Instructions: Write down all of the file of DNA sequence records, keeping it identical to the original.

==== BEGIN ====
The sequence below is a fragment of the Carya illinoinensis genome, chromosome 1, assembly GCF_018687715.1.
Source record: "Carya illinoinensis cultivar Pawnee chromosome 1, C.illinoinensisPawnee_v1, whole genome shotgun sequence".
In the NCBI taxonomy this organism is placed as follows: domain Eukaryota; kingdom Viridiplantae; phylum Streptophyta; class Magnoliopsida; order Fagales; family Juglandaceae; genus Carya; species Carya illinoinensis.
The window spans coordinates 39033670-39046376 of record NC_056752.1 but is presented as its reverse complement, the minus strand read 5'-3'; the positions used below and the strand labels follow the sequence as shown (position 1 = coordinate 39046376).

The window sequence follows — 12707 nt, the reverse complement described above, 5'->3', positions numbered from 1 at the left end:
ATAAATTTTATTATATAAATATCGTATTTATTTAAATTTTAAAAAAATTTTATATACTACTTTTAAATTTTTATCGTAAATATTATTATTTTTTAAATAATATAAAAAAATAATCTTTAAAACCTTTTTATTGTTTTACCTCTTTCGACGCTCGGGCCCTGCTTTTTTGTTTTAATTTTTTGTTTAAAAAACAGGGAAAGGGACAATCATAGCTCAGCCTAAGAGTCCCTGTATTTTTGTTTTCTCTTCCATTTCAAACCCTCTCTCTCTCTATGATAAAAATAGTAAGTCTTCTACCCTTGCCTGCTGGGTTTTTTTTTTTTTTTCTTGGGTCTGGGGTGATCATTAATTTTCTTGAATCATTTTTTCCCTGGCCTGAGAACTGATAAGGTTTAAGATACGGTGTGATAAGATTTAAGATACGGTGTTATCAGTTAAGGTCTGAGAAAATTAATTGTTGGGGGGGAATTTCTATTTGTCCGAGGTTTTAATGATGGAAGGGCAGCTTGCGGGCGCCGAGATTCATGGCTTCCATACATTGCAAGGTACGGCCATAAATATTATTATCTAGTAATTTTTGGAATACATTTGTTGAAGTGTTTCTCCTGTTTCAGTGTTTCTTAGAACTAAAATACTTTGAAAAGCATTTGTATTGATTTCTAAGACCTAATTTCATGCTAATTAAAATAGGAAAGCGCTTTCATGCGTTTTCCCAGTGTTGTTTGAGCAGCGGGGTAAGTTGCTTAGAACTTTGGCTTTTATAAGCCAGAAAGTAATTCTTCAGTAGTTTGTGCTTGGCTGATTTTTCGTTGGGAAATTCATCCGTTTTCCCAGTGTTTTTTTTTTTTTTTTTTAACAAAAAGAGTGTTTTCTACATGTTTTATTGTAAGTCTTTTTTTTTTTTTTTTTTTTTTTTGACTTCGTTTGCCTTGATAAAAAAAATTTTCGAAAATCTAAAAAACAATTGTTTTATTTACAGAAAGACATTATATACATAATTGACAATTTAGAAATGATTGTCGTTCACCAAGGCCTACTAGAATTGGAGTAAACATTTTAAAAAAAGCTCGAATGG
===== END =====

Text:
The sequence below is a fragment of the Carya illinoinensis genome, chromosome 1, assembly GCF_018687715.1.
Source record: "Carya illinoinensis cultivar Pawnee chromosome 1, C.illinoinensisPawnee_v1, whole genome shotgun sequence".
In the NCBI taxonomy this organism is placed as follows: domain Eukaryota; kingdom Viridiplantae; phylum Streptophyta; class Magnoliopsida; order Fagales; family Juglandaceae; genus Carya; species Carya illinoinensis.
The window spans coordinates 39033670-39046376 of record NC_056752.1 but is presented as its reverse complement, the minus strand read 5'-3'; the positions used below and the strand labels follow the sequence as shown (position 1 = coordinate 39046376).

The window sequence follows — 12707 nt, the reverse complement described above, 5'->3', positions numbered from 1 at the left end:
ATAAATTTTATTATATAAATATCGTATTTATTTAAATTTTAAAAAAATTTTATATACTACTTTTAAATTTTTATCGTAAATATTATTATTTTTTAAATAATATAAAAAAATAATCTTTAAAACCTTTTTATTGTTTTACCTCTTTCGACGCTCGGGCCCTGCTTTTTTGTTTTAATTTTTTGTTTAAAAAACAGGGAAAGGGACAATCATAGCTCAGCCTAAGAGTCCCTGTATTTTTGTTTTCTCTTCCATTTCAAACCCTCTCTCTCTCTATGATAAAAATAGTAAGTCTTCTACCCTTGCCTGCTGGGTTTTTTTTTTTTTTTCTTGGGTCTGGGGTGATCATTAATTTTCTTGAATCATTTTTTCCCTGGCCTGAGAACTGATAAGGTTTAAGATACGGTGTGATAAGATTTAAGATACGGTGTTATCAGTTAAGGTCTGAGAAAATTAATTGTTGGGGGGGAATTTCTATTTGTCCGAGGTTTTAATGATGGAAGGGCAGCTTGCGGGCGCCGAGATTCATGGCTTCCATACATTGCAAGGTACGGCCATAAATATTATTATCTAGTAATTTTTGGAATACATTTGTTGAAGTGTTTCTCCTGTTTCAGTGTTTCTTAGAACTAAAATACTTTGAAAAGCATTTGTATTGATTTCTAAGACCTAATTTCATGCTAATTAAAATAGGAAAGCGCTTTCATGCGTTTTCCCAGTGTTGTTTGAGCAGCGGGGTAAGTTGCTTAGAACTTTGGCTTTTATAAGCCAGAAAGTAATTCTTCAGTAGTTTGTGCTTGGCTGATTTTTCGTTGGGAAATTCATCCGTTTTCCCAGTGTTTTTTTTTTTTTTTTTTAACAAAAAGAGTGTTTTCTACATGTTTTATTGTAAGTCTTTTTTTTTTTTTTTTTTTTTTTTGACTTCGTTTGCCTTGATAAAAAAAATTTTCGAAAATCTAAAAAACAATTGTTTTATTTACAGAAAGACATTATATACATAATTGACAATTTAGAAATGATTGTCGTTCACCAAGGCCTACTAGAATTGGAGTAAACATTTTAAAAAAAGCTCGAATGG